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Load Cells - How To Choose

Load Cells - How To Choose

Load Cell Selection for Hostile Environments
and Other Challenging Applications

One of the first items to consider is the environment where the weighing apparatus will be used.

What will the load cells be exposed to in their normal operational function?


Will the cell be exposed to dry, wet or airborne chemicals?


If chemicals are present, what are they?


Will the cell be exposed to washdown cleaning, humid or occasional submersion conditions?

If the answer is yes to any of these questions, further investigation needs to be done.

various load cells

Load cells are constructed from three different materials:

Tool Steel
Stainless Steel

Tool steel elements are by far the most popular load cells used today. The cost-to-performance ratio is better, compared to other materials used in load cell construction. The most popular alloy used is 4330. Tool steel load cells are relatively inexpensive, have a large capacity range and are best used in dry applications.

Aluminum is primarily used in single point, low capacity applications. The aluminum of choice is 2023 because of low creep and hysteresis. Aluminum is the least expensive of the three materials used to manufacture load cells. Aluminum load cells are limited by their low capacity range and should not be exposed to wet or chemical conditions.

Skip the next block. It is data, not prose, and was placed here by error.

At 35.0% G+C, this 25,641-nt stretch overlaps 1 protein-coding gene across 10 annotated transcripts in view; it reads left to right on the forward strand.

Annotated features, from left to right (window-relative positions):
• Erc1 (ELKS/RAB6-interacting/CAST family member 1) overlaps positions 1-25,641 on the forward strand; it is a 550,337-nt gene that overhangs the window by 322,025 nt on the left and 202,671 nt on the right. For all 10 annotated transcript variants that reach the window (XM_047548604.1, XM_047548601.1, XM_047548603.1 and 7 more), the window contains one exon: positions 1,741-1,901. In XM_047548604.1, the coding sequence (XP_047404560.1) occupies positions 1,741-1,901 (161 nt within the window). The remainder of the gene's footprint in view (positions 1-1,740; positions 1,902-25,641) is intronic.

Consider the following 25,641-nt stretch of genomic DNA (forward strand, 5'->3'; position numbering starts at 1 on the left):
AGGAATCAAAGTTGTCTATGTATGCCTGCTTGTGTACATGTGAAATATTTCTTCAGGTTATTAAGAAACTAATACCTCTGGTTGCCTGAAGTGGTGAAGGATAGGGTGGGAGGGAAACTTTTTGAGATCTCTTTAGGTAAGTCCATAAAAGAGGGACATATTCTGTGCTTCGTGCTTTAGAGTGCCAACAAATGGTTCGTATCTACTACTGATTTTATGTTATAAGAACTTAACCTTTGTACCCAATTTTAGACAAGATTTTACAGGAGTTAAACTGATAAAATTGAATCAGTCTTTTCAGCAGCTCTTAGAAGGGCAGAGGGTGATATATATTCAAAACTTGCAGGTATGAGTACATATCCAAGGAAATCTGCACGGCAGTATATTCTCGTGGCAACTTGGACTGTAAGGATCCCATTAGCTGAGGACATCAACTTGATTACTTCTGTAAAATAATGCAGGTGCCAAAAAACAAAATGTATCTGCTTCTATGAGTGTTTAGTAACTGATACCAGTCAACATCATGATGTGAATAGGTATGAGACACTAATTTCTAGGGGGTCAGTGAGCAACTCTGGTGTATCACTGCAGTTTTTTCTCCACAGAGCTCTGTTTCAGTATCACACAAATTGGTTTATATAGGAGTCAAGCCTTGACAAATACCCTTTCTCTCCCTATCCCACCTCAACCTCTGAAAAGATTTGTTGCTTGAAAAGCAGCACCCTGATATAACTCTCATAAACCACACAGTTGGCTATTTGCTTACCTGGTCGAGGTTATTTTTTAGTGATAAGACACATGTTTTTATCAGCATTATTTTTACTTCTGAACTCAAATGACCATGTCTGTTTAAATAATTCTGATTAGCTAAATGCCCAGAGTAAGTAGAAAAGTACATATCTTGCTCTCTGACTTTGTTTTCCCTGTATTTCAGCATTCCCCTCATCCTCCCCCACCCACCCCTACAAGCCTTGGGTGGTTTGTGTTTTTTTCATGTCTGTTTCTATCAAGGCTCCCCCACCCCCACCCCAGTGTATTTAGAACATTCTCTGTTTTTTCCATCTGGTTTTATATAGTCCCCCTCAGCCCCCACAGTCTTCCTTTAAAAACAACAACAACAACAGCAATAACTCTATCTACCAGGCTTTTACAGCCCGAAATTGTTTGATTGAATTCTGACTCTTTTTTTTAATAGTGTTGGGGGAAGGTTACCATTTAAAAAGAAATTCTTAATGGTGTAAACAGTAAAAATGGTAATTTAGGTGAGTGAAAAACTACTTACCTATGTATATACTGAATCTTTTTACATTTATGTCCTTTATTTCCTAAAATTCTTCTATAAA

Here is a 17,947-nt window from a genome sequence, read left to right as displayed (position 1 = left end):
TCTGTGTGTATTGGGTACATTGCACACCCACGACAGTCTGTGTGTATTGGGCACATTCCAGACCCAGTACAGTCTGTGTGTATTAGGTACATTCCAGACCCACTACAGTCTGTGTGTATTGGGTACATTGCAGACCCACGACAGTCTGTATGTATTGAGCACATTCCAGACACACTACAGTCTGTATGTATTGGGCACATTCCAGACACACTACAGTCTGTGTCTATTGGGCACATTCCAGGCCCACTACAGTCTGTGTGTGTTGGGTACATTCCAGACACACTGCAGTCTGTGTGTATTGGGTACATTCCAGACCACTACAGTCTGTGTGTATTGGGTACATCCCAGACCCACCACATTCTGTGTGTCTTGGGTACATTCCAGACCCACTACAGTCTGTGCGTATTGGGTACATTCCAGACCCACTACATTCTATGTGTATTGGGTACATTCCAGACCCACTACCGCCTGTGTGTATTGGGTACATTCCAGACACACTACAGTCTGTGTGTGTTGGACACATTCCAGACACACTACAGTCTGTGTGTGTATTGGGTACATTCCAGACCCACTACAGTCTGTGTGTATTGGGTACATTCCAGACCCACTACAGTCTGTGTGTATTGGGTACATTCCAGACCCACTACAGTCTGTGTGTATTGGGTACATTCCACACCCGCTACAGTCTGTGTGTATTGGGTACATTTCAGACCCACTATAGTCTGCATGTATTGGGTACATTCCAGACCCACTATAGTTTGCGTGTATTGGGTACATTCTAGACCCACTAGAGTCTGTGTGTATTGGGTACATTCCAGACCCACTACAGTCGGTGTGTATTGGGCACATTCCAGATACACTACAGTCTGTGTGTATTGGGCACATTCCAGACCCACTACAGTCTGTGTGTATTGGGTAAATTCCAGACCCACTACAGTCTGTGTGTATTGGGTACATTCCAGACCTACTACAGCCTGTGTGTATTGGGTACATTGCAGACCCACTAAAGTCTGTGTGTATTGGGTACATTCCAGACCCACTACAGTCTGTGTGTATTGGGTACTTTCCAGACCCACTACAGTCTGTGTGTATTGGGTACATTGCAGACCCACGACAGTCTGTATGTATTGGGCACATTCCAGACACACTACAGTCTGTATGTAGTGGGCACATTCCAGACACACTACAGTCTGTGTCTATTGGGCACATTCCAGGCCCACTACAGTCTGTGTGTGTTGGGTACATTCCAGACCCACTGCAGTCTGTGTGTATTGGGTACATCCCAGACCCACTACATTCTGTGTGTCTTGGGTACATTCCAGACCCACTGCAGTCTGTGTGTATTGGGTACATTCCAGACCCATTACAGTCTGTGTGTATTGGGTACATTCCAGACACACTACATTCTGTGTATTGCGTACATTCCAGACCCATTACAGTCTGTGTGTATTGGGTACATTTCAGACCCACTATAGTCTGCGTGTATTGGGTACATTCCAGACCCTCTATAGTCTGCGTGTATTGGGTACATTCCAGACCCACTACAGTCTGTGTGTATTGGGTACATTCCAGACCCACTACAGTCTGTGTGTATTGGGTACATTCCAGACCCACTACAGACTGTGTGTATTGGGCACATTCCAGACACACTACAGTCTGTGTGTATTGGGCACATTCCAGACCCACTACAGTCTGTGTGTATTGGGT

The third material used for load cell manufacturing is stainless steel. The stainless alloy used is 17-4 ph. This alloy has the best overall performance of any of the stainless derivatives. Stainless steel load cells are more expensive than tool steel or aluminum, but their resistance to corrosion makes them an ideal choice in wet or corrosive applications.

Sealing Techniques

Another important item to consider when designing a weighing system is how the load cell’s internal components are protected from the environment.

“Environmentally sealed” is used to describe several techniques, but ultimately is accomplished by one or more of the following: Rubber “boots”, glued on covers or potting the gauge cavity of the load cell. This type of sealing will protect the load cell from damage caused by dust and debris and moderate humidity caused by splashing of water. In no way will the load cell be protected from immersion under water or being exposed to pressure cleaning.

Another sealing technique used on load cells is “hermetically sealed.” This incorporates a welded cover or sleeve that encapsulates the gauge pocket. The cable entry area also uses a welded barrier to prevent moisture from “wicking” into the load cell, and shorting it out. This technique is generally used with stainless steel load cells as a stainless, hermetically sealed load cell should only be used in heavy wash down or chemical applications. This makes for a more expensive load cell but if long life in a hostile environment is desired, this is the most cost effective solution in the long run.